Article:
Springfield, MO

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Local banks eschew debit card fees

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Last edited 2:00 p.m., Oct. 24, 2011

A move by Bank of America to start charging a $5 monthly fee for debit card purchases appears to mark a new trend for larger banks, and perhaps creates opportunities for smaller institutions promoting their own debit card rebate programs.

On Sept. 29, Charlotte, N.C.-based Bank of America (NYSE: BAC) announced it would implement a monthly debit card fee in early 2012.

Regions Bank, Wells Fargo and Chase Bank already have made moves to retrieve revenue they expect to lose under Dodd-Frank Act regulations – namely cutting by half the amount banks with more than $10 billion in assets can charge merchants in debit card transactions.
Regions Bank, for instance, on Sept. 24 began charging $4 per month for debit card use by customers with its least expensive checking accounts, which cost $10 per month, according to spokesman Mel Campbell.

Effective Oct. 1, the interchange fee on debit card purchases is capped at 21 cents, plus five basis points per transaction or .05 percent of the transaction value, according to the Federal Reserve Eighth District office in St. Louis.

The average for interchange fees collected by banks last year, according to a draft version of the new rules, was 44 cents per transaction.

Bank of America spokeswoman Betty Riess said bank officials have estimated the new rules will cost Bank of America $2 billion in annual revenues. The bank recorded $134 billion in 2010 revenue.

“The economics of offering a debit card have changed with recent regulations. The price of a debit card was previously determined by the amount and type of transaction. We were able to pass along some of those costs to merchants, but because of regulatory changes, we are adjusting our pricing to reflect today’s economics,” Riess said.

At least two financial institutions operating in the Springfield market quickly responded to the bank trends.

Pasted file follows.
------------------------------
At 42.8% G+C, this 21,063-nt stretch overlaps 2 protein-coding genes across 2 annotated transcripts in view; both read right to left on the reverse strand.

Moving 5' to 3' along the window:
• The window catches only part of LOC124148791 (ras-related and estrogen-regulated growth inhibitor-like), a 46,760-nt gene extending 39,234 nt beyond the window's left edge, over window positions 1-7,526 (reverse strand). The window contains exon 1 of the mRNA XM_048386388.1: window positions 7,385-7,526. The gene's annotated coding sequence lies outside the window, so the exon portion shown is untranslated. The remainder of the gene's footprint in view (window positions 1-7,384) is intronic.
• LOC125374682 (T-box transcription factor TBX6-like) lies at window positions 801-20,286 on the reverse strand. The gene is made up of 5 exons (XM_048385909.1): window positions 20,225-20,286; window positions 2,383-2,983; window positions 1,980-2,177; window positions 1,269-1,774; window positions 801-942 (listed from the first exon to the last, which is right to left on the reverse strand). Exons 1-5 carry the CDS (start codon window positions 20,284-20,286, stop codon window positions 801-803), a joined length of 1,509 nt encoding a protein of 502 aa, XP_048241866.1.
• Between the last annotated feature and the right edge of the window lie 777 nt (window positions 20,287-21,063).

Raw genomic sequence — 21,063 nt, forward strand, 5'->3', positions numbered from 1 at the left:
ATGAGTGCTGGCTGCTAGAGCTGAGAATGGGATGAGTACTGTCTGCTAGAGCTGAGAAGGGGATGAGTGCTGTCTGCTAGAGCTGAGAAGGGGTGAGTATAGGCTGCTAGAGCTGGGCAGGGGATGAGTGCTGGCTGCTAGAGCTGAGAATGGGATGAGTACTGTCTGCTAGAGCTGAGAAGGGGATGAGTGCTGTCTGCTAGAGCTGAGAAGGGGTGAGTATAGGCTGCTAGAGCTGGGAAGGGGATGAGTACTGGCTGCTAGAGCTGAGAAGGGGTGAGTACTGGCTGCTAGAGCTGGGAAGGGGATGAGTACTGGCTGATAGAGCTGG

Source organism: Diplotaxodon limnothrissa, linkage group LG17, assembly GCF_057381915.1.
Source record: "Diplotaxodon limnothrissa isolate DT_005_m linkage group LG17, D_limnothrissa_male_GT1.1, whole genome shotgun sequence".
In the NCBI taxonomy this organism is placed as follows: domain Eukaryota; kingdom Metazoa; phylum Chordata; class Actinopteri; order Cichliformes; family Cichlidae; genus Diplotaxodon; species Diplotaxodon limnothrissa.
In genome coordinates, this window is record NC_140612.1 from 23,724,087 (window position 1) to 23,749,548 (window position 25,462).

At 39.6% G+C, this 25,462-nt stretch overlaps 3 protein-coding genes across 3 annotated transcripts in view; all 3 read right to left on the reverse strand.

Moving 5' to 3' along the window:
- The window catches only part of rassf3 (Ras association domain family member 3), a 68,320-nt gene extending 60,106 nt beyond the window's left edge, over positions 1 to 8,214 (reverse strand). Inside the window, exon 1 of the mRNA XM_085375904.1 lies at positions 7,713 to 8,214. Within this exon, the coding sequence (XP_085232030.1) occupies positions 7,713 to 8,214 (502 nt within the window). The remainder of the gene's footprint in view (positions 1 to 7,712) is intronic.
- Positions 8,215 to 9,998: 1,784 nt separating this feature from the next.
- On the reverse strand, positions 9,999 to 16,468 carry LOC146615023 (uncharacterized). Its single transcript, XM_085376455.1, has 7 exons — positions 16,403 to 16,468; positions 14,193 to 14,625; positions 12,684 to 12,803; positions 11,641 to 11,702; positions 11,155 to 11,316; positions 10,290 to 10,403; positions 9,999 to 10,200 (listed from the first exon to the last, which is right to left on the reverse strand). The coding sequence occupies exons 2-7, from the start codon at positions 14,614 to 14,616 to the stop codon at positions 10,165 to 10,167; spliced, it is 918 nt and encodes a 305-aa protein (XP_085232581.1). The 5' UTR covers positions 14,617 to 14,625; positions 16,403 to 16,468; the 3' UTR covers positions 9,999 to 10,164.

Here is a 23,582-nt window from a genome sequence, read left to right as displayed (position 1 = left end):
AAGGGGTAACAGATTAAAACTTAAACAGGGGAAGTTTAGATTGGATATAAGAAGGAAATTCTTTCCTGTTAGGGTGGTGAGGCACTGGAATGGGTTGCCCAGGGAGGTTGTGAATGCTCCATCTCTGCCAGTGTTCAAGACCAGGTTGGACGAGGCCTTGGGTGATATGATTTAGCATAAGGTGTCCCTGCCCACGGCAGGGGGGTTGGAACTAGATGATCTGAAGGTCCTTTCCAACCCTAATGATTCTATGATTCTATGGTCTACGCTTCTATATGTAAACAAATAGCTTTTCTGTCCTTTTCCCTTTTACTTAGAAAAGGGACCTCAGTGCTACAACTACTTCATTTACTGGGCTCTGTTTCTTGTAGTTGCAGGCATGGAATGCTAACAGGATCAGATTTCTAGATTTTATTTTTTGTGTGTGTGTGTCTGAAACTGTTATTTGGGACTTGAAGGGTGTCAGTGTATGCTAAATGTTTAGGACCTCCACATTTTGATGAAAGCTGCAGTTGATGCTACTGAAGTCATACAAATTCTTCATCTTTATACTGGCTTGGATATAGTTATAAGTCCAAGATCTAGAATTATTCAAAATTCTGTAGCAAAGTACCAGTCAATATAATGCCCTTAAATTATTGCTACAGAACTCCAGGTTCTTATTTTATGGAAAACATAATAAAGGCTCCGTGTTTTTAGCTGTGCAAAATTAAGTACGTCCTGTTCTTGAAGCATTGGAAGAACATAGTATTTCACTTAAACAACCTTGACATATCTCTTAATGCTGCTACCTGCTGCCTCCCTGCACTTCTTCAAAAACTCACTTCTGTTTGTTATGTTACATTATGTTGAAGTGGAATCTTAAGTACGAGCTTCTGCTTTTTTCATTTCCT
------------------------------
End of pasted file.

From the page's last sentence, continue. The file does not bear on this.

Springfield-based CU Community Credit Union and Bentonville, Ark.-based Arvest Bank issued news releases touting rewards programs for debit card users. Arvest, which has assets in excess of $11 billion, is sticking with its program despite being subject to the interchange cap.

“We considered a number of options knowing (regulations were) coming down the pike,” said Rodney Shepard, president of Arvest Bank’s Springfield market. “We’ve chosen to stay with free checking. We’ve chosen not to charge for debit cards. We believe our customers see value in those products.”

Shepard said he hopes its debit card rewards program, which offers points for purchases that can be redeemed for gift cards at places such as Bass Pro Shops or Wal-Mart, will attract customers from larger banks. In addition, on Oct. 3, the bank announced it would drop its overdraft fees to a flat $17 for all accounts beginning Nov. 7.

CU Community Credit Union President Judy Hadsall said its CashCard program rewards customers who use the card as a credit card – which is more profitable for the institution – instead of punching in the personal identification numbers.

“We wanted to do something different than the other institutions out there are doing,” Hadsall said. “We’re trying to increase transactions.”

With a growing number of consumers frustrated by fees, she said the credit union’s strategy is to incentivize debit card usage to generate revenue and compete against larger banks.

As a card issuer, Hadsall said the credit union, which has roughly $71.6 million in assets, makes 16 cents more per transaction, or 41 cents per swipe, when customers sign on the line to complete a purchase instead of punching in their PIN. When the card is used as a credit card, it typically cuts out the middle men.

“Basically, the merchant pays a fee for every (noncash) transaction that occurs, and that fee is divvied up among several players,” Hadsall said.

Companies such as Visa and MasterCard receive a portion of the fee, she said, while regional networks such as Pulse or Star can take a piece of the pie, as well. “And then we’re on the tail end as the issuer,” she said.

Neither Shepard nor Hadsall were surprised Bank of America and other large institutions are implementing new charges.

“If they are used to getting 44 cents per transaction and now they’re making 21 cents plus, they’re going to make it up somewhere,” Hadsall said.

Hadsall is hopeful the new regulations will benefit smaller banks and credit unions, but she’s skeptical, too. She said as new rules emerge from the Consumer Financial Protection Bureau – which was created by the legislation that established the cap on interchange fees – she thinks all financial institutions might have to adjust and change their strategies.

Bank of America’s Riess said customers would not be charged for automated teller machine services, and account holders with minimum monthly balances of $5,000 would not be charged for debit purchases. She said customers who do not use their cards to make credit or debit purchases would not be subject to a fee that month.  

“We are very committed to being clear and transparent about fees and giving customers choices,” Riess said, adding that customers subject to the fee would be notified 30 days in advance of its implementation.[[In-content Ad]]


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